- Probability theory and stochastic processes
Research Spotlight: Dr. Wenjun Jiang
My primary research interest lies on optimal (re)insurance design, which is a particular functional optimization problem. The vital role played by the insurance indemnity function in hedging the risks of policyholder and insurer puts the insurance design at the forefront of actuarial studies among various actuarial decision-making problems. The recent advances in economics, behavioral and game theories greatly push the development of this field. As per the recent literature, there are different streams which deserve more effort to investigate.
Non-expected-utility (EU) preferences
The literature on non-EU preferences in optimal insurance is considerably thinner than the literature on optimal insurance with EU preferences. Modern non-EU preferences include Yaari’s dual theory, rank-dependent utility theory as well as cumulative prospect theory. Optimizing the interests of policyholder and insurer based on non-EU preferences still has room for investigation.
In most past literature, it was usually assumed that the policyholder and insurer have common belief regarding the loss distribution. Going beyond this framework, the classical results would no longer hold optimal. How to incorporate into the model the heterogeneous beliefs among the policyholder, insurer as well as reinsurer is appealing to both the academics and practitioners.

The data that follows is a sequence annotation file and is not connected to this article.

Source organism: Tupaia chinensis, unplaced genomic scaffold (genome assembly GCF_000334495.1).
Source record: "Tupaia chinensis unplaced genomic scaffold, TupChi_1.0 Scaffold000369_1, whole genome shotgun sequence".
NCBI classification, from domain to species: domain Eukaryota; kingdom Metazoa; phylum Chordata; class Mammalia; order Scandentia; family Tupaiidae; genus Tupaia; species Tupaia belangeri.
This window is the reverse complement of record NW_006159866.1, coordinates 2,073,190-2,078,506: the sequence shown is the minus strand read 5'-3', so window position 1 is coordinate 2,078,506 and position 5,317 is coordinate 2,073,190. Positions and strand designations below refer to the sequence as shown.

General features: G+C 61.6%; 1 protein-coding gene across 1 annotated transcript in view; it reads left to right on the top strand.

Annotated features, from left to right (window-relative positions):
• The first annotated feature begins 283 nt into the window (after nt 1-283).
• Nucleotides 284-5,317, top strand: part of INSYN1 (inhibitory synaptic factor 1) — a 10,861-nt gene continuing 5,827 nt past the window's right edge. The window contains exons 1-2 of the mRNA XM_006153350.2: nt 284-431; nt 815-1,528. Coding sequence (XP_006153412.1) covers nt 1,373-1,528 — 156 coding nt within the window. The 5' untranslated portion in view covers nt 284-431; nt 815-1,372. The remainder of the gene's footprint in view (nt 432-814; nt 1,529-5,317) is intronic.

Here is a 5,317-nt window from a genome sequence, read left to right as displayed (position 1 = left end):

In practice, both the policyholder and insurer face some ambiguity (uncertainty) about the distribution of their potential losses. It has been well documented that an individual's decision-making is affected by such ambiguity (e.g., Ellsberg's paradox). Some recently developed models, e.g. maxmin EU model, α-maxmin EU model, Choquet integral as well as smooth ambiguity model, attempt to explore the decision-making strategy within an ambiguous environment. The application of these models in complicated insurance design is not widespread.
Traditionally, decision maker is assumed to apply either EU maximization or risk minimization to choose insurance policy. It is understandable that these two objective functions are not mathematically compatible, however it is of practical sense to combine them in the decision-making process. This is very much related to how to strike a balance between the conflicting objective functions, which is another interesting branch of optimal insurance design problem.
Although my current works focus on static problems, I intend to extend them to dynamic ones. In such a case, dynamic programming and optimal control methodologies for stochastic processes could be applied. The financial risks could also be incorporated into the insurance models.